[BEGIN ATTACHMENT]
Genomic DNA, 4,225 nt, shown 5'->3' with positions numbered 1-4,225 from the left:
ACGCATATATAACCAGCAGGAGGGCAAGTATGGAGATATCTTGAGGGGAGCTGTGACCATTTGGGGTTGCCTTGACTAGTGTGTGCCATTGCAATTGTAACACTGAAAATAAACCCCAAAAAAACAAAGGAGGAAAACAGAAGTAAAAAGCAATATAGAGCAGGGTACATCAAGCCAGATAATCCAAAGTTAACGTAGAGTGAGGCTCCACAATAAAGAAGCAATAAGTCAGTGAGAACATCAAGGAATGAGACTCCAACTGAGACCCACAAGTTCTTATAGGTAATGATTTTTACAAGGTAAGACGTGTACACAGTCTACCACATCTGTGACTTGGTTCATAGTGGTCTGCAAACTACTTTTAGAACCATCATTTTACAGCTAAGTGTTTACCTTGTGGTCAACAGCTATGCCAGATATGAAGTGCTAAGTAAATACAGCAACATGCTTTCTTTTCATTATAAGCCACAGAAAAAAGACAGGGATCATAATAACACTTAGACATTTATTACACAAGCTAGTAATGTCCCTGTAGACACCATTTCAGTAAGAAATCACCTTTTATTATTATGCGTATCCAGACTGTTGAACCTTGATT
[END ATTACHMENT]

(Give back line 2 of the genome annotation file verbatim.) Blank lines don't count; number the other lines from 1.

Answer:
ACGCATATATAACCAGCAGGAGGGCAAGTATGGAGATATCTTGAGGGGAGCTGTGACCATTTGGGGTTGCCTTGACTAGTGTGTGCCATTGCAATTGTAACACTGAAAATAAACCCCAAAAAAACAAAGGAGGAAAACAGAAGTAAAAAGCAATATAGAGCAGGGTACATCAAGCCAGATAATCCAAAGTTAACGTAGAGTGAGGCTCCACAATAAAGAAGCAATAAGTCAGTGAGAACATCAAGGAATGAGACTCCAACTGAGACCCACAAGTTCTTATAGGTAATGATTTTTACAAGGTAAGACGTGTACACAGTCTACCACATCTGTGACTTGGTTCATAGTGGTCTGCAAACTACTTTTAGAACCATCATTTTACAGCTAAGTGTTTACCTTGTGGTCAACAGCTATGCCAGATATGAAGTGCTAAGTAAATACAGCAACATGCTTTCTTTTCATTATAAGCCACAGAAAAAAGACAGGGATCATAATAACACTTAGACATTTATTACACAAGCTAGTAATGTCCCTGTAGACACCATTTCAGTAAGAAATCACCTTTTATTATTATGCGTATCCAGACTGTTGAACCTTGATT